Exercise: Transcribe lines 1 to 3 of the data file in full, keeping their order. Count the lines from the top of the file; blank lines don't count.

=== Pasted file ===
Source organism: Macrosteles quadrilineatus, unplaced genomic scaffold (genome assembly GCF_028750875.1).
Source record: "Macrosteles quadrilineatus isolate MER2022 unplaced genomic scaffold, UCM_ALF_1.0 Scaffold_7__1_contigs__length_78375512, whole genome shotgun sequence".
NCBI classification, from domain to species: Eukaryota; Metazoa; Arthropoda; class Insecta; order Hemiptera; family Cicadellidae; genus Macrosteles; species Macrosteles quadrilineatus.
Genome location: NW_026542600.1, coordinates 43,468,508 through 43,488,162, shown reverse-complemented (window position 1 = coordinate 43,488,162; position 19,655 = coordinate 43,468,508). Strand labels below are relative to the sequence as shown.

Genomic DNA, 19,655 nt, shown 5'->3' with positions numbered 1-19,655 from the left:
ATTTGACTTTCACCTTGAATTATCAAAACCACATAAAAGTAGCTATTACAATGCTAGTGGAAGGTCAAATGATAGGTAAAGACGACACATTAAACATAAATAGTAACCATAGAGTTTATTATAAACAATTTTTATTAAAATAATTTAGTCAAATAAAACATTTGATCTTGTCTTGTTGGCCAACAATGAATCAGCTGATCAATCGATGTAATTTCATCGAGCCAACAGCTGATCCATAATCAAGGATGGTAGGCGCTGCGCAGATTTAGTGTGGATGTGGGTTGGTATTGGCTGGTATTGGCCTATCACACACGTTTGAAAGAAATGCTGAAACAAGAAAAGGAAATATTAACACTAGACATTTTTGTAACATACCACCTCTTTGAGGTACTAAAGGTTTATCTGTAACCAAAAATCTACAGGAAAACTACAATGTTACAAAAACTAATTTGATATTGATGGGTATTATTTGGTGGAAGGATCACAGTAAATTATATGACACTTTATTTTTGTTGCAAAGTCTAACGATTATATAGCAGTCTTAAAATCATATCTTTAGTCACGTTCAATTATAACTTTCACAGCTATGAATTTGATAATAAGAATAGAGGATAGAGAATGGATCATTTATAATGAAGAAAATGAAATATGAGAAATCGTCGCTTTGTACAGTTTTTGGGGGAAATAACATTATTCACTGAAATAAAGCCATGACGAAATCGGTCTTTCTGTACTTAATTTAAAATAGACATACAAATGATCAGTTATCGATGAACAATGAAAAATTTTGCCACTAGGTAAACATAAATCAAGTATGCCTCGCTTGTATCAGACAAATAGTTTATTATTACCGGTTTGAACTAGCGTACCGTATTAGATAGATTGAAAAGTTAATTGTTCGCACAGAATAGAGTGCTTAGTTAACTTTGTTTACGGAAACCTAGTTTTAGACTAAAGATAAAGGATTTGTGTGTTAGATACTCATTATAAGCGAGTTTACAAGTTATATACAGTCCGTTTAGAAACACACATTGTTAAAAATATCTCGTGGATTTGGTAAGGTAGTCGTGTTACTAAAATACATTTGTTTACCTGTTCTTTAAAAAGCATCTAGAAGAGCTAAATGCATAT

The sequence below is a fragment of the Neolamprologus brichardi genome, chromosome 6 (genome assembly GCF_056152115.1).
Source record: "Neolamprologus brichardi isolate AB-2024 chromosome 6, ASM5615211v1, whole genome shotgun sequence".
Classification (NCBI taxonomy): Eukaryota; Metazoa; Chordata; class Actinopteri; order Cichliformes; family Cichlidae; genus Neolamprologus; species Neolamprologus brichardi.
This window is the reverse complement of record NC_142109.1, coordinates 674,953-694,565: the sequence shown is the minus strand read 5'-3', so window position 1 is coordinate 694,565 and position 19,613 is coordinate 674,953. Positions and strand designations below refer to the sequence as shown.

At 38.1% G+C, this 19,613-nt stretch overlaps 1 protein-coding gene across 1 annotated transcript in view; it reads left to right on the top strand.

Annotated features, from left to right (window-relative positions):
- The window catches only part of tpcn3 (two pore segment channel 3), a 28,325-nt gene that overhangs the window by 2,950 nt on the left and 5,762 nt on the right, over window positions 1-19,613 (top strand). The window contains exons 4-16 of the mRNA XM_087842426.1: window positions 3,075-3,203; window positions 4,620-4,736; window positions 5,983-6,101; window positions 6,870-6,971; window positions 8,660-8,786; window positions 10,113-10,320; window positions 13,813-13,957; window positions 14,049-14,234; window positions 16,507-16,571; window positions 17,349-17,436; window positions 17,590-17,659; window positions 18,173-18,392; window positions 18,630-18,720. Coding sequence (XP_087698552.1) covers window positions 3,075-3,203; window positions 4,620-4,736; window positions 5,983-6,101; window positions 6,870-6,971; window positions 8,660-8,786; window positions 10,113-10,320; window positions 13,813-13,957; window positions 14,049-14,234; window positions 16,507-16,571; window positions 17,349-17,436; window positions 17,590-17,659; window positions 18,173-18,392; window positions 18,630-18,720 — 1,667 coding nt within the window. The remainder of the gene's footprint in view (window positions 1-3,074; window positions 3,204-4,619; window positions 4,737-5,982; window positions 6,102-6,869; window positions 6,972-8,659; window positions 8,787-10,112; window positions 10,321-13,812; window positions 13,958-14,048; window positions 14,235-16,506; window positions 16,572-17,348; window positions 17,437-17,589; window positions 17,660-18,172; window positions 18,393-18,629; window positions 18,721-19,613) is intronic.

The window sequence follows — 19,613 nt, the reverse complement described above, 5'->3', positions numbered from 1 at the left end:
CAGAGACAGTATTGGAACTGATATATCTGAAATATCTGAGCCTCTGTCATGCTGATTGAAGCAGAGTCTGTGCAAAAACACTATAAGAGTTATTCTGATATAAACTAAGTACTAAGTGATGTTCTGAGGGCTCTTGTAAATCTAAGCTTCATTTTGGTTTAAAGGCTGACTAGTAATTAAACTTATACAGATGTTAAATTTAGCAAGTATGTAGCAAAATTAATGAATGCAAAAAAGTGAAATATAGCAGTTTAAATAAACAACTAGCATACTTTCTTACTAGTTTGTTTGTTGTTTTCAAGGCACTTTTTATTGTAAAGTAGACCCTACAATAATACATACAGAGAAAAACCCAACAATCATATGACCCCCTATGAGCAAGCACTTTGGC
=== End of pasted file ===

Source organism: Macrosteles quadrilineatus, unplaced genomic scaffold (genome assembly GCF_028750875.1).
Source record: "Macrosteles quadrilineatus isolate MER2022 unplaced genomic scaffold, UCM_ALF_1.0 Scaffold_7__1_contigs__length_78375512, whole genome shotgun sequence".
NCBI classification, from domain to species: Eukaryota; Metazoa; Arthropoda; class Insecta; order Hemiptera; family Cicadellidae; genus Macrosteles; species Macrosteles quadrilineatus.